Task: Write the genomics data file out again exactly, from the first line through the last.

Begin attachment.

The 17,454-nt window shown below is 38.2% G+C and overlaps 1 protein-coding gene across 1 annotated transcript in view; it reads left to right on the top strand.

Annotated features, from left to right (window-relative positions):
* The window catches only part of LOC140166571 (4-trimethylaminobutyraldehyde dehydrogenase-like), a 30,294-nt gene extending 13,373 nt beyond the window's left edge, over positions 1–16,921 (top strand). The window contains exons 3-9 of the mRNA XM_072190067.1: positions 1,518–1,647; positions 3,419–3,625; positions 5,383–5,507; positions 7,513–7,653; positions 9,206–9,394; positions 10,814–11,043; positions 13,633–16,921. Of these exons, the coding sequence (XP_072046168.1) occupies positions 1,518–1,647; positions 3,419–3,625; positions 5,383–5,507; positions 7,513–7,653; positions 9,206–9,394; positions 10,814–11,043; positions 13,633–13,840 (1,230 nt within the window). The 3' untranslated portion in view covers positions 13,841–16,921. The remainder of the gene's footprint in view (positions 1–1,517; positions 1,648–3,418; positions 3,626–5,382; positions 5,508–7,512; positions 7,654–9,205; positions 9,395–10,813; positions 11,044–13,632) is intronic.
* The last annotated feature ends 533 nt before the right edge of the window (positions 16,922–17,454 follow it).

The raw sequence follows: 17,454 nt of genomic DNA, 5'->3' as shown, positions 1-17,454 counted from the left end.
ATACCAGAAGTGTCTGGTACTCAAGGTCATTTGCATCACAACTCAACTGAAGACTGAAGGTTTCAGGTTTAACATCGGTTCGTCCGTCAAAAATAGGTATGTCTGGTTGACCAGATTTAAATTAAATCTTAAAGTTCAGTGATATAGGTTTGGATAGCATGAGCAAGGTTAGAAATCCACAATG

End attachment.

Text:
The 17,454-nt window shown below is 38.2% G+C and overlaps 1 protein-coding gene across 1 annotated transcript in view; it reads left to right on the top strand.

Annotated features, from left to right (window-relative positions):
* The window catches only part of LOC140166571 (4-trimethylaminobutyraldehyde dehydrogenase-like), a 30,294-nt gene extending 13,373 nt beyond the window's left edge, over positions 1–16,921 (top strand). The window contains exons 3-9 of the mRNA XM_072190067.1: positions 1,518–1,647; positions 3,419–3,625; positions 5,383–5,507; positions 7,513–7,653; positions 9,206–9,394; positions 10,814–11,043; positions 13,633–16,921. Of these exons, the coding sequence (XP_072046168.1) occupies positions 1,518–1,647; positions 3,419–3,625; positions 5,383–5,507; positions 7,513–7,653; positions 9,206–9,394; positions 10,814–11,043; positions 13,633–13,840 (1,230 nt within the window). The 3' untranslated portion in view covers positions 13,841–16,921. The remainder of the gene's footprint in view (positions 1–1,517; positions 1,648–3,418; positions 3,626–5,382; positions 5,508–7,512; positions 7,654–9,205; positions 9,395–10,813; positions 11,044–13,632) is intronic.
* The last annotated feature ends 533 nt before the right edge of the window (positions 16,922–17,454 follow it).

The raw sequence follows: 17,454 nt of genomic DNA, 5'->3' as shown, positions 1-17,454 counted from the left end.
ATACCAGAAGTGTCTGGTACTCAAGGTCATTTGCATCACAACTCAACTGAAGACTGAAGGTTTCAGGTTTAACATCGGTTCGTCCGTCAAAAATAGGTATGTCTGGTTGACCAGATTTAAATTAAATCTTAAAGTTCAGTGATATAGGTTTGGATAGCATGAGCAAGGTTAGAAATCCACAATG